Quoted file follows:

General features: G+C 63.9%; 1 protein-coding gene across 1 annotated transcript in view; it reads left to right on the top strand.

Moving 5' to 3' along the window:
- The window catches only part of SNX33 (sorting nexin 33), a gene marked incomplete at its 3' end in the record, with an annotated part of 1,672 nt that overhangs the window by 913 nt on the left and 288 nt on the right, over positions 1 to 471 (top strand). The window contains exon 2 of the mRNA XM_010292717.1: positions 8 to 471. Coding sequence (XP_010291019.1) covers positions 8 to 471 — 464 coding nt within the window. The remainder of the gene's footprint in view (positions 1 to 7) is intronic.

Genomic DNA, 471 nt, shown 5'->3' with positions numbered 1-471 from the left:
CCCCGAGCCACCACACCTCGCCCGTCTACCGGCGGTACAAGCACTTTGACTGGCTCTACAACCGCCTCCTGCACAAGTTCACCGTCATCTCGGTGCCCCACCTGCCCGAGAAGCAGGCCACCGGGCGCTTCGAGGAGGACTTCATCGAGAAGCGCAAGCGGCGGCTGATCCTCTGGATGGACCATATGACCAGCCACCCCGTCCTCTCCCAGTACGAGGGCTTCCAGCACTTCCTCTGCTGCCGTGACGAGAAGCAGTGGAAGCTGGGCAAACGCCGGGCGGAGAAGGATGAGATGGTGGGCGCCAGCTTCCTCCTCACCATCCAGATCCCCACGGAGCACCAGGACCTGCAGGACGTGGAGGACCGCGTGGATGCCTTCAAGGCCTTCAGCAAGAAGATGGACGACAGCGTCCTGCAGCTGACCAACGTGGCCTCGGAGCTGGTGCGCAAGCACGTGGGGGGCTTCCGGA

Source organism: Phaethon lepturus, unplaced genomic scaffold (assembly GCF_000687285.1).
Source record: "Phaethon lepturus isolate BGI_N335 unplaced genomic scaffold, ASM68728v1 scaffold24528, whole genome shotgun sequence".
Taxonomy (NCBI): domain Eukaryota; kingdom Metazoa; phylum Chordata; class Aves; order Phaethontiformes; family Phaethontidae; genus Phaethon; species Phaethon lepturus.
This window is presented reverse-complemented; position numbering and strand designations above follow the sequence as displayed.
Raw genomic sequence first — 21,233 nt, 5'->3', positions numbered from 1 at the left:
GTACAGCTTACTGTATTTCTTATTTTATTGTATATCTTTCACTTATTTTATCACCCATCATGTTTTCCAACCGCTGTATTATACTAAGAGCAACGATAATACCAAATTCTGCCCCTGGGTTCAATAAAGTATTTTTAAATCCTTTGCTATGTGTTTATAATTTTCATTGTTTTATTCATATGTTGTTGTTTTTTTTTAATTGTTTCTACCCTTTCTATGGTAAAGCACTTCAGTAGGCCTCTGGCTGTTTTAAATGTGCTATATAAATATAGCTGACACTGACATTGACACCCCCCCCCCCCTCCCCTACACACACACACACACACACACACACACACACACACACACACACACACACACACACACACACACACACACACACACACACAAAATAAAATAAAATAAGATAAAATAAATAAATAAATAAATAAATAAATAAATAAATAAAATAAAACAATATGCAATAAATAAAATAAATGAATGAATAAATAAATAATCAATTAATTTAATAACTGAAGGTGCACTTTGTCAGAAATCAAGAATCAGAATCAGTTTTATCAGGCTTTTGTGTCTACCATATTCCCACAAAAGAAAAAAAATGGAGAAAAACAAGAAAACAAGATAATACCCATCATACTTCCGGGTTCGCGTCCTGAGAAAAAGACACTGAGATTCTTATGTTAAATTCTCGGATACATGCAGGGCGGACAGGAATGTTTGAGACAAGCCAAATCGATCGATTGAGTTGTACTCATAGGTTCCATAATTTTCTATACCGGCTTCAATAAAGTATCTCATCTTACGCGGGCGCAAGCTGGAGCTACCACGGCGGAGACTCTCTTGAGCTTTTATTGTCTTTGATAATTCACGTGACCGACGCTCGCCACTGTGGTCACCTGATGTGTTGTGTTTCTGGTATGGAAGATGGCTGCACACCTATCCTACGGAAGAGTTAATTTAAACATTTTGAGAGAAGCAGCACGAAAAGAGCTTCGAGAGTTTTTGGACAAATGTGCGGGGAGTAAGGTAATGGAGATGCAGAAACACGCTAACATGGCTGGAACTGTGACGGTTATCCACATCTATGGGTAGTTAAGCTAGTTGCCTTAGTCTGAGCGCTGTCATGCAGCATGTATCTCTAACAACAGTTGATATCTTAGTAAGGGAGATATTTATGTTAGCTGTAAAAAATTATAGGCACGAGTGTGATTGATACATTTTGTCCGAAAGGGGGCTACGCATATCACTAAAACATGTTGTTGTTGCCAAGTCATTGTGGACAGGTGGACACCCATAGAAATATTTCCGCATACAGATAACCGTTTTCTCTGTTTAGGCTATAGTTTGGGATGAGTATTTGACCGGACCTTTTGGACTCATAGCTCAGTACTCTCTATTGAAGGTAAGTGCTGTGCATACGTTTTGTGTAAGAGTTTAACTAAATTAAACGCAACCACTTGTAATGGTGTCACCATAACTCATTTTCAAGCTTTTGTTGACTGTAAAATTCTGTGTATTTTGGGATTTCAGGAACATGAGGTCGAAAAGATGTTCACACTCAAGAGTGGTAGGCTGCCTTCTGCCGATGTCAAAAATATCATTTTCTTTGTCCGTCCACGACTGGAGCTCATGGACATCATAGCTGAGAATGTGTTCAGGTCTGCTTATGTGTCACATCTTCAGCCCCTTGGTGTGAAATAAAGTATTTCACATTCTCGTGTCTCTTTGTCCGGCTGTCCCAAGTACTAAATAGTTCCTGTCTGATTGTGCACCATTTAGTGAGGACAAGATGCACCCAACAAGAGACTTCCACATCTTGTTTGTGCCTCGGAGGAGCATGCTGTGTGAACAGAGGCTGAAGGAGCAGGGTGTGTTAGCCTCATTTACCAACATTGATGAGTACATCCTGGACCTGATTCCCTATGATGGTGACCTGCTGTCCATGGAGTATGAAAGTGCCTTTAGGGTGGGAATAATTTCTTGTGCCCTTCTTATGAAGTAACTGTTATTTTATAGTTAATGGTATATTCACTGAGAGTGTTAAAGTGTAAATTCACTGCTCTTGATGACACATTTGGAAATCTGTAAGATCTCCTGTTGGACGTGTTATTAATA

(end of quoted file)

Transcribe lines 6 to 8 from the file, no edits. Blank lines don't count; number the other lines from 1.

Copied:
Source organism: Phaethon lepturus, unplaced genomic scaffold (assembly GCF_000687285.1).
Source record: "Phaethon lepturus isolate BGI_N335 unplaced genomic scaffold, ASM68728v1 scaffold24528, whole genome shotgun sequence".
Taxonomy (NCBI): domain Eukaryota; kingdom Metazoa; phylum Chordata; class Aves; order Phaethontiformes; family Phaethontidae; genus Phaethon; species Phaethon lepturus.